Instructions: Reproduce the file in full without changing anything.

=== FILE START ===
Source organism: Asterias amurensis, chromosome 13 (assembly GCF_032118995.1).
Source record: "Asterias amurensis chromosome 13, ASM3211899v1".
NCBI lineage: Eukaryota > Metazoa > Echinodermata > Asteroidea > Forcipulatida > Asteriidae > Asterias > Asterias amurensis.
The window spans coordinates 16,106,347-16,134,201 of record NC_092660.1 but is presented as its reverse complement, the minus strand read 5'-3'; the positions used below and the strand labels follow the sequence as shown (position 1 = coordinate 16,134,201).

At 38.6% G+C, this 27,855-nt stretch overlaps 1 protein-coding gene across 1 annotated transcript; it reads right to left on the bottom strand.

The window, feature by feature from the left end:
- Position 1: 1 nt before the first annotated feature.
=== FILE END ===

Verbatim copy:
Source organism: Asterias amurensis, chromosome 13 (assembly GCF_032118995.1).
Source record: "Asterias amurensis chromosome 13, ASM3211899v1".
NCBI lineage: Eukaryota > Metazoa > Echinodermata > Asteroidea > Forcipulatida > Asteriidae > Asterias > Asterias amurensis.
The window spans coordinates 16,106,347-16,134,201 of record NC_092660.1 but is presented as its reverse complement, the minus strand read 5'-3'; the positions used below and the strand labels follow the sequence as shown (position 1 = coordinate 16,134,201).

At 38.6% G+C, this 27,855-nt stretch overlaps 1 protein-coding gene across 1 annotated transcript; it reads right to left on the bottom strand.

The window, feature by feature from the left end:
- Position 1: 1 nt before the first annotated feature.